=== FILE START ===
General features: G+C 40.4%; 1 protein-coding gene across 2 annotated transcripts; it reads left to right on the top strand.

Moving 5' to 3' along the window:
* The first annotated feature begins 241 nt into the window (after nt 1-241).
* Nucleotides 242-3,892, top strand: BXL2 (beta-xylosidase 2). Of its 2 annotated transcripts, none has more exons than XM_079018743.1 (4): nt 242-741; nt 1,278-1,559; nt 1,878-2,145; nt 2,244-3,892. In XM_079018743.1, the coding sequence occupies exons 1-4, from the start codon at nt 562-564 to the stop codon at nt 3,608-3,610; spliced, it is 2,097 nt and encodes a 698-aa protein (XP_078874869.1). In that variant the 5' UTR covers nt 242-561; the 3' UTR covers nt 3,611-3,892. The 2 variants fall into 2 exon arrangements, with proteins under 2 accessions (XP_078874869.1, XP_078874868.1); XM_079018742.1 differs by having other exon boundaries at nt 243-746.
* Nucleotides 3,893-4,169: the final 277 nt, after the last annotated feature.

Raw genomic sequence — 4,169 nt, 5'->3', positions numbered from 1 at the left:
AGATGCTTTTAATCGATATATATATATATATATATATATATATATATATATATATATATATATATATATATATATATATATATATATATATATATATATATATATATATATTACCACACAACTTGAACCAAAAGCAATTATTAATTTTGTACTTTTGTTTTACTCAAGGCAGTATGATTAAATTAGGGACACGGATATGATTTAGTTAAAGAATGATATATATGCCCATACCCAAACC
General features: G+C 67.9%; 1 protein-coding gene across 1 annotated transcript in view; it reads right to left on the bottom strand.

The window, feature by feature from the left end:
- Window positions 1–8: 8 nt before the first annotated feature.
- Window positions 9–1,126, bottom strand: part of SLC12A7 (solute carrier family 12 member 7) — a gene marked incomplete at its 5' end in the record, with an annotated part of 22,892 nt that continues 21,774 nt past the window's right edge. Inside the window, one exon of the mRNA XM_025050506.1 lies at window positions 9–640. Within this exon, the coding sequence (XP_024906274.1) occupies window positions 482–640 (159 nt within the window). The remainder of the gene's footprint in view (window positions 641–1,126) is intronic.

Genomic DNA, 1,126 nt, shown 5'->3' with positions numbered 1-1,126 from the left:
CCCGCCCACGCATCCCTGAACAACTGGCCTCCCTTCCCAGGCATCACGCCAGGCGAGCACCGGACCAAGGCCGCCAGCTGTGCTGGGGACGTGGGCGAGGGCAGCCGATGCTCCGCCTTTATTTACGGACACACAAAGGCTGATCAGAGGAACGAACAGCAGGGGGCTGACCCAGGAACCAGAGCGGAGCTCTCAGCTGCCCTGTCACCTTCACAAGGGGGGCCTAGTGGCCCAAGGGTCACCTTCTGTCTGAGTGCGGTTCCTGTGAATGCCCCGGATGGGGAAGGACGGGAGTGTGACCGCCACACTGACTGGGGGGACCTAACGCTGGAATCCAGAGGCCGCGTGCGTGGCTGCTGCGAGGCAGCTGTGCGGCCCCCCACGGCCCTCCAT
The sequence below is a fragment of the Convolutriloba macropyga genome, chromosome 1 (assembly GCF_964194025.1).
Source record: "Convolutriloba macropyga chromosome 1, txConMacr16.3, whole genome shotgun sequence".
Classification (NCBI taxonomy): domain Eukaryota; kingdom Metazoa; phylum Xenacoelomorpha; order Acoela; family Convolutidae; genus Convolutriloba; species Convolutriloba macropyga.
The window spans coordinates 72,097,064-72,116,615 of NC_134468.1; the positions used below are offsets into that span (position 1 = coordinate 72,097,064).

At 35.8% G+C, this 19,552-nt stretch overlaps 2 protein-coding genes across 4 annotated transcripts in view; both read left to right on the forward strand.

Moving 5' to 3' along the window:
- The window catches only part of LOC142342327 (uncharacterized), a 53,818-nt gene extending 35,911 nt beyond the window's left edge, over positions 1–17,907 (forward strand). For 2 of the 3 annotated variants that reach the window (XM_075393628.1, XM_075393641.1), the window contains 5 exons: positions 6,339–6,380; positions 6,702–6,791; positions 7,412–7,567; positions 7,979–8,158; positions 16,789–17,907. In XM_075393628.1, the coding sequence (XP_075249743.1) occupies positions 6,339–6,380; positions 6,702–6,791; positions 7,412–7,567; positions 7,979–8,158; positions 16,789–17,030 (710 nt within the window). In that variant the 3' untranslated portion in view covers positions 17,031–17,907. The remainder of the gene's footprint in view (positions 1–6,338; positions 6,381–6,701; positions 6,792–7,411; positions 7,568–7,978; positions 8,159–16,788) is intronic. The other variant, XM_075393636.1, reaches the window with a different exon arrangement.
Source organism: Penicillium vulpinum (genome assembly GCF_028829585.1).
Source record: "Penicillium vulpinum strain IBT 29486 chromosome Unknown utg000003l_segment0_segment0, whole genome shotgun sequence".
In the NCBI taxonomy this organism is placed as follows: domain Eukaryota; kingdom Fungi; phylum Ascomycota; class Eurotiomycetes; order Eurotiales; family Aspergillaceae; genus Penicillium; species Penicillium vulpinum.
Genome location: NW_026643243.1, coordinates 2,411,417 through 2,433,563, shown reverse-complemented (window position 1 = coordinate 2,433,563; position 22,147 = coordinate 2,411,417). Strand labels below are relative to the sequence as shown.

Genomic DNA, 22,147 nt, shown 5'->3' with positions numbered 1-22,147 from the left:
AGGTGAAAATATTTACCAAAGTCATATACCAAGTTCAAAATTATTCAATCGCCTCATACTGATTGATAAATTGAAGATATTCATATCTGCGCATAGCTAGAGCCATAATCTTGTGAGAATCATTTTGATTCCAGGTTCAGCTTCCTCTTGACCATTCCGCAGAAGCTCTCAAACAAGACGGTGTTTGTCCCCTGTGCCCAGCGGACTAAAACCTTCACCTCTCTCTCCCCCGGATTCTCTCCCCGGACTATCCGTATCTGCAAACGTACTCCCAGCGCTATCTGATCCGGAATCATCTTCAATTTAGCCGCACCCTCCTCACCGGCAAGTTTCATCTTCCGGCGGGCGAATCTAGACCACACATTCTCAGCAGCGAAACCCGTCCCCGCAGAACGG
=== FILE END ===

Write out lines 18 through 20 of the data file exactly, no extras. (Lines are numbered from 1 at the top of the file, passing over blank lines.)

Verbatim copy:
At 35.8% G+C, this 19,552-nt stretch overlaps 2 protein-coding genes across 4 annotated transcripts in view; both read left to right on the forward strand.

Moving 5' to 3' along the window:
- The window catches only part of LOC142342327 (uncharacterized), a 53,818-nt gene extending 35,911 nt beyond the window's left edge, over positions 1–17,907 (forward strand). For 2 of the 3 annotated variants that reach the window (XM_075393628.1, XM_075393641.1), the window contains 5 exons: positions 6,339–6,380; positions 6,702–6,791; positions 7,412–7,567; positions 7,979–8,158; positions 16,789–17,907. In XM_075393628.1, the coding sequence (XP_075249743.1) occupies positions 6,339–6,380; positions 6,702–6,791; positions 7,412–7,567; positions 7,979–8,158; positions 16,789–17,030 (710 nt within the window). In that variant the 3' untranslated portion in view covers positions 17,031–17,907. The remainder of the gene's footprint in view (positions 1–6,338; positions 6,381–6,701; positions 6,792–7,411; positions 7,568–7,978; positions 8,159–16,788) is intronic. The other variant, XM_075393636.1, reaches the window with a different exon arrangement.